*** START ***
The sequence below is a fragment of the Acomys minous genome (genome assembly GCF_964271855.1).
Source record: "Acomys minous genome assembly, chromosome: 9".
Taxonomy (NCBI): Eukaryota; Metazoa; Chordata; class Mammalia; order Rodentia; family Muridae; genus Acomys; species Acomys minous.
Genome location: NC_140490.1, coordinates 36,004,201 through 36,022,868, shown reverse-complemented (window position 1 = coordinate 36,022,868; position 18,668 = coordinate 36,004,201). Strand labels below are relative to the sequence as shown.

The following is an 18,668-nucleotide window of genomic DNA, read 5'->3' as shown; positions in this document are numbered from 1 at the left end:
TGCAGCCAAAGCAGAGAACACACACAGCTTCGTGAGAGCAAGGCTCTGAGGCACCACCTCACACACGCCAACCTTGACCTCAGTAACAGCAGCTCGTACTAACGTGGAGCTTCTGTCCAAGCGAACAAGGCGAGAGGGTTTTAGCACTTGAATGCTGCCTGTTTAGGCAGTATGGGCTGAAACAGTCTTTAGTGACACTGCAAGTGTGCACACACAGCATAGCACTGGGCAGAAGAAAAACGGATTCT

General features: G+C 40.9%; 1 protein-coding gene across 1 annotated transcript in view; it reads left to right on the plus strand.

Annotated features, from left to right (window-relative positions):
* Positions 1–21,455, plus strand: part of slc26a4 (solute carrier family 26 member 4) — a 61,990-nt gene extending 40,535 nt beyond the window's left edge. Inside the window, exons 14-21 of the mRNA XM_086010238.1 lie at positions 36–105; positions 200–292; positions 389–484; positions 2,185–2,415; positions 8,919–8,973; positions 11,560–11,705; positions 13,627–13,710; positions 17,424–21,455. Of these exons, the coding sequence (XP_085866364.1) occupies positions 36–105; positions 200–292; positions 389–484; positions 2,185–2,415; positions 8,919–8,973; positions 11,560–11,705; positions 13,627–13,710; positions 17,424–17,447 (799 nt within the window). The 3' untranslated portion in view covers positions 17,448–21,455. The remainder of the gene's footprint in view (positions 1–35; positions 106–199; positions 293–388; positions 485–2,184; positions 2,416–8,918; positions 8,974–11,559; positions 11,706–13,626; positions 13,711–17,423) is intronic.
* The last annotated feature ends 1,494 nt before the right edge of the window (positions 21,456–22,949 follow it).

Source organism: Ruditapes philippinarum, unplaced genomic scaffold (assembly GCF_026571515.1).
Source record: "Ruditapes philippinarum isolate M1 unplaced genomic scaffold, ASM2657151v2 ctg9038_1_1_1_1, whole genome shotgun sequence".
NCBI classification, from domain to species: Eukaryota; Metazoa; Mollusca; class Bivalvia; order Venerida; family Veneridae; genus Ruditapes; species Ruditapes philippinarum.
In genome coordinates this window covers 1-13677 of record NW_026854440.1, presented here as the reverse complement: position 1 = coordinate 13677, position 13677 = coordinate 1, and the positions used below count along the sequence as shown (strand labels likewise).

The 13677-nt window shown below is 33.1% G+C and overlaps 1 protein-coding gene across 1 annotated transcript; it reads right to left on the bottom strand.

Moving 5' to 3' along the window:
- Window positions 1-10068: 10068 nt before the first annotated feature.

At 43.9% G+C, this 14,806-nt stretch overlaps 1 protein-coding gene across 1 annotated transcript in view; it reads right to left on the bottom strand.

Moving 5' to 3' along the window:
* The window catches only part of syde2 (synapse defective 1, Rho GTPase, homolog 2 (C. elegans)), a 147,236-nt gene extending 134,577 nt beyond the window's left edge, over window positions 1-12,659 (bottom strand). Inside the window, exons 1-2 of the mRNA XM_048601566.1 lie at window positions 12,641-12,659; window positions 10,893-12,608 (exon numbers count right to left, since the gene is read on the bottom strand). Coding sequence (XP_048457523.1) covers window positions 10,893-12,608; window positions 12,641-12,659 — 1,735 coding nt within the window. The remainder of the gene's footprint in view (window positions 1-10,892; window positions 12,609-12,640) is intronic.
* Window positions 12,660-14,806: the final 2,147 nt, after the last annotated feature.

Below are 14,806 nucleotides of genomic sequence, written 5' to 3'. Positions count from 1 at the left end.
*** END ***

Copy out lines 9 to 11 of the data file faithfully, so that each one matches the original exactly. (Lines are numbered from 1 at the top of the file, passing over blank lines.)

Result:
* Positions 1–21,455, plus strand: part of slc26a4 (solute carrier family 26 member 4) — a 61,990-nt gene extending 40,535 nt beyond the window's left edge. Inside the window, exons 14-21 of the mRNA XM_086010238.1 lie at positions 36–105; positions 200–292; positions 389–484; positions 2,185–2,415; positions 8,919–8,973; positions 11,560–11,705; positions 13,627–13,710; positions 17,424–21,455. Of these exons, the coding sequence (XP_085866364.1) occupies positions 36–105; positions 200–292; positions 389–484; positions 2,185–2,415; positions 8,919–8,973; positions 11,560–11,705; positions 13,627–13,710; positions 17,424–17,447 (799 nt within the window). The 3' untranslated portion in view covers positions 17,448–21,455. The remainder of the gene's footprint in view (positions 1–35; positions 106–199; positions 293–388; positions 485–2,184; positions 2,416–8,918; positions 8,974–11,559; positions 11,706–13,626; positions 13,711–17,423) is intronic.
* The last annotated feature ends 1,494 nt before the right edge of the window (positions 21,456–22,949 follow it).

Source organism: Ruditapes philippinarum, unplaced genomic scaffold (assembly GCF_026571515.1).